Cultures of SARS-CoV-2 should be handled in a Biosafety Level 3 (BSL-3) laboratory using BSL-3 practices, and inoculation of animals with infectious wild-type SARS-CoV-2 should be conducted in an Animal Biosafety Level 3 (ABSL-3) facility using ABSL-3 practices and respiratory protection.
Suspected and confirmed SARS-CoV-2 positive clinical specimens, cultures, or isolates should be packed and shipped as UN 3373 Biological Substance, Category B.
The UK Cabinet Office awarded £320,000,000 to OMD GROUP LIMITED for COVID 19 – Media Buying Services in advertising, radio and television. The contract runs between 1st April 2021 to 31 March 2022.
Vitamin D deficiency is strongly associated with increased risk for coronavirus disease 2019 (COVID-19).
The odds ratio for COVID-19 increases with vitamin deficiency in black individuals.
Diabetes, obesity, and periodontal disease are associated with an increased risk for both COVID-19 and vitamin D deficiency.
Patients with vitamin D deficiency were 4.6 times more likely to be positive for COVID-19 (indicated by the ICD-10 diagnostic code COVID19) than patients with no deficiency (P < 0.001). The association decreased slightly after adjusting for sex (odds ratio [OR] = 4.58; P < 0.001) and malabsorption (OR = 4.46; P < 0.001), respectively. The association decreased significantly but remained robust (P < 0.001) after adjusting for race (OR = 3.76; P < 0.001), periodontal disease status (OR = 3.64; P < 0.001), diabetes (OR = 3.28; P < 0.001), and obesity (OR = 2.27; P < 0.001), respectively. In addition, patients with vitamin D deficiency were 5 times more likely to be infected with COVID-19 than patients with no deficiency after adjusting for age groups (OR = 5.155; P < 0.001).
Many countries introduced the requirement to wear masks in public spaces for containing SARS-CoV-2 making it commonplace in 2020. Up until now, there has been no comprehensive investigation as to the adverse health effects masks can cause. The aim was to find, test, evaluate and compile scientifically proven related side effects of wearing masks. For a quantitative evaluation, 44 mostly experimental studies were referenced, and for a substantive evaluation, 65 publications were found. The literature revealed relevant adverse effects of masks in numerous disciplines. In this paper, we refer to the psychological and physical deterioration as well as multiple symptoms described because of their consistent, recurrent and uniform presentation from different disciplines as a Mask-Induced Exhaustion Syndrome (MIES). We objectified evaluation evidenced changes in respiratory physiology of mask wearers with significant correlation of O2 drop and fatigue (p < 0.05), a clustered co-occurrence of respiratory impairment and O2 drop (67%), N95 mask and CO2 rise (82%), N95 mask and O2 drop (72%), N95 mask and headache (60%), respiratory impairment and temperature rise (88%), but also temperature rise and moisture (100%) under the masks. Extended mask-wearing by the general population could lead to relevant effects and consequences in many medical fields.
Vaccine development is a long, complex process, often lasting 10-15 years and involving a combination of public and private involvement.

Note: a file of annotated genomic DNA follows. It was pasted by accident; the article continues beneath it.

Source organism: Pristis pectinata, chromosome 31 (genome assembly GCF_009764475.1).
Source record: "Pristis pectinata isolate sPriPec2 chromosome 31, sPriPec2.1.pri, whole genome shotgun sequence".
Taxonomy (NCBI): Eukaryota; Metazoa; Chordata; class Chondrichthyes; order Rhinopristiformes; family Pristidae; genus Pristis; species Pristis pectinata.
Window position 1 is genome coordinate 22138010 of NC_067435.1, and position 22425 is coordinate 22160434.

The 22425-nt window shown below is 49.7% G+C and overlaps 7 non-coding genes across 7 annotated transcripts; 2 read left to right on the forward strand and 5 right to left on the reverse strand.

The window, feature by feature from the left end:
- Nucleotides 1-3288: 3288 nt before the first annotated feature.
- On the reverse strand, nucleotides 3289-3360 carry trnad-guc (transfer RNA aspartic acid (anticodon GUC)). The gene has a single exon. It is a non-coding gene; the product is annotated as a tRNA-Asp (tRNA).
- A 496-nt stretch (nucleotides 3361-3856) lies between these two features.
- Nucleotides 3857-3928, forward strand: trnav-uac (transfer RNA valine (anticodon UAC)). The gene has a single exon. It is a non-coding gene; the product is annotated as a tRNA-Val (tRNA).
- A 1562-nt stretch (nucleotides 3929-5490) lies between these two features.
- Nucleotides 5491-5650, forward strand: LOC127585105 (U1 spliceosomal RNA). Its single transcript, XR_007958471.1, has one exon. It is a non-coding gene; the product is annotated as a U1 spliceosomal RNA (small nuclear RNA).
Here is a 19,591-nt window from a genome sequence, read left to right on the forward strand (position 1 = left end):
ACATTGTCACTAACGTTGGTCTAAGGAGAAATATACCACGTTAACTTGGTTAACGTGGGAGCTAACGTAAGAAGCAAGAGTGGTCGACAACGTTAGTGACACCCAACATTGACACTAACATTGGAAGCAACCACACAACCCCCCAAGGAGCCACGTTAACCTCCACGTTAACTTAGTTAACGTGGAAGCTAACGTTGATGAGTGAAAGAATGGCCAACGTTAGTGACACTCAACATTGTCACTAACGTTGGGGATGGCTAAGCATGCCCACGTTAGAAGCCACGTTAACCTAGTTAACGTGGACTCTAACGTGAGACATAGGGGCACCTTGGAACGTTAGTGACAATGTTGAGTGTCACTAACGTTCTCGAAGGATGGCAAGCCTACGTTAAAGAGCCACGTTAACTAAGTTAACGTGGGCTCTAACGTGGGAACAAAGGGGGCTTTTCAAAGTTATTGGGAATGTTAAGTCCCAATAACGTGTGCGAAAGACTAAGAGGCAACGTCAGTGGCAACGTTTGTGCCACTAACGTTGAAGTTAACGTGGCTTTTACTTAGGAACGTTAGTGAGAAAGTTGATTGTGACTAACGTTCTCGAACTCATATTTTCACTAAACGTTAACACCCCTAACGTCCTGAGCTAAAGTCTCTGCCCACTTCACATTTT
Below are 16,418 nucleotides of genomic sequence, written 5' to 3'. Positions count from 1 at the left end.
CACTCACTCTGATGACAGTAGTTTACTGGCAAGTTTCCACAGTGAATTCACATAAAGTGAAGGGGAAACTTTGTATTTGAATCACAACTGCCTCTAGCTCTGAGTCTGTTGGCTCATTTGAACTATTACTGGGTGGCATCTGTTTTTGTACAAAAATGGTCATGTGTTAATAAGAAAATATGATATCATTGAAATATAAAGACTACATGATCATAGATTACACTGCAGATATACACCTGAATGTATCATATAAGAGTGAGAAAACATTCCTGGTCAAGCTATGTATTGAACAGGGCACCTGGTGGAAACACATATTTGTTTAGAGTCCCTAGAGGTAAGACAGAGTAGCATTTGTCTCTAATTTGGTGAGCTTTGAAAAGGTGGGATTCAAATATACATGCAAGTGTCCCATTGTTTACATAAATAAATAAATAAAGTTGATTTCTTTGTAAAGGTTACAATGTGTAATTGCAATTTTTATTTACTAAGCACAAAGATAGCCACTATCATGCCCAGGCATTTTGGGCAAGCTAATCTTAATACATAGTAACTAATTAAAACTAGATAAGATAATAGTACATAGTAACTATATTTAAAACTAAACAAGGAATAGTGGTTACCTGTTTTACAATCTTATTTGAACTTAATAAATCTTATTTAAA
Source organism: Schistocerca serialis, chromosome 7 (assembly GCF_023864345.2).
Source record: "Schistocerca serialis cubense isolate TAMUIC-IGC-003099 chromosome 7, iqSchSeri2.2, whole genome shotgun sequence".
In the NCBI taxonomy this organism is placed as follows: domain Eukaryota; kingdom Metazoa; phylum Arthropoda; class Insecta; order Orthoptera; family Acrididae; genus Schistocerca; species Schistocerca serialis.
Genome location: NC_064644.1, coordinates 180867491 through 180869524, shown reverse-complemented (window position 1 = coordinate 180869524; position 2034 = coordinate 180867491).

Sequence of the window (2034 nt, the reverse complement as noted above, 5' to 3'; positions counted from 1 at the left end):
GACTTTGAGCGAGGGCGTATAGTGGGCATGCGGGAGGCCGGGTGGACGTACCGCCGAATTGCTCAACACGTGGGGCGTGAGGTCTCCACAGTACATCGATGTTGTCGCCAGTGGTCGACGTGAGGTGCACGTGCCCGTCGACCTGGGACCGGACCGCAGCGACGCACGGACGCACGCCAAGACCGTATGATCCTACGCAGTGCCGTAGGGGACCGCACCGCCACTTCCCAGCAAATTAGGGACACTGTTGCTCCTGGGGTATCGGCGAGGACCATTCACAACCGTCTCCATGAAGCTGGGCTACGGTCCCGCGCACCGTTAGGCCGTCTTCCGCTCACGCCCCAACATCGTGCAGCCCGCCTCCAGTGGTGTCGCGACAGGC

Among 827 participants who had a completed pregnancy, the pregnancy resulted in a live birth in 712 (86.1%), in a spontaneous abortion in 104 (12.6%), in stillbirth in 1 (0.1%), and in other outcomes (induced abortion and ectopic pregnancy) in 10 (1.2%). A total of 96 of 104 spontaneous abortions (92.3%) occurred before 13 weeks of gestation (Table 4), and 700 of 712 pregnancies that resulted in a live birth (98.3%) were among persons who received their first eligible vaccine dose in the third trimester. Adverse outcomes among 724 live-born infants — including 12 sets of multiple gestation — were preterm birth (60 of 636 among those vaccinated before 37 weeks [9.4%]), small size for gestational age (23 of 724 [3.2%]), and major congenital anomalies (16 of 724 [2.2%]); no neonatal deaths were reported at the time of interview. Among the participants with completed pregnancies who reported congenital anomalies, none had received Covid-19 vaccine in the first trimester or periconception period, and no specific pattern of congenital anomalies was observed. Calculated proportions of pregnancy and neonatal outcomes appeared similar to incidences published in the peer-reviewed literature
On the one hand, the advocacy of an extended mask requirement remains predominantly theoretical and can only be sustained with individual case reports, plausibility arguments based on model calculations and promising in vitro laboratory tests. Moreover, recent studies on SARS-CoV-2 show both a significantly lower infectivity and a significantly lower case mortality than previously assumed, as it could be calculated that the median corrected infection fatality rate (IFR) was 0.10% in locations with a lower than average global COVID-19 population mortality rate. In early October 2020, the WHO also publicly announced that projections show COVID-19 to be fatal for approximately 0.14% of those who become ill—compared to 0.10% for endemic influenza—again a figure far lower than expected.
On the other hand, the side effects of masks are clinically relevant.
…We not only found evidence in the reviewed mask literature of potential long-term effects, but also evidence of an increase in direct short-term effects with increased mask-wearing time in terms of cumulative effects for: carbon dioxide retention, drowsiness, headache, feeling of exhaustion, skin irritation (redness, itching) and microbiological contamination (germ colonization).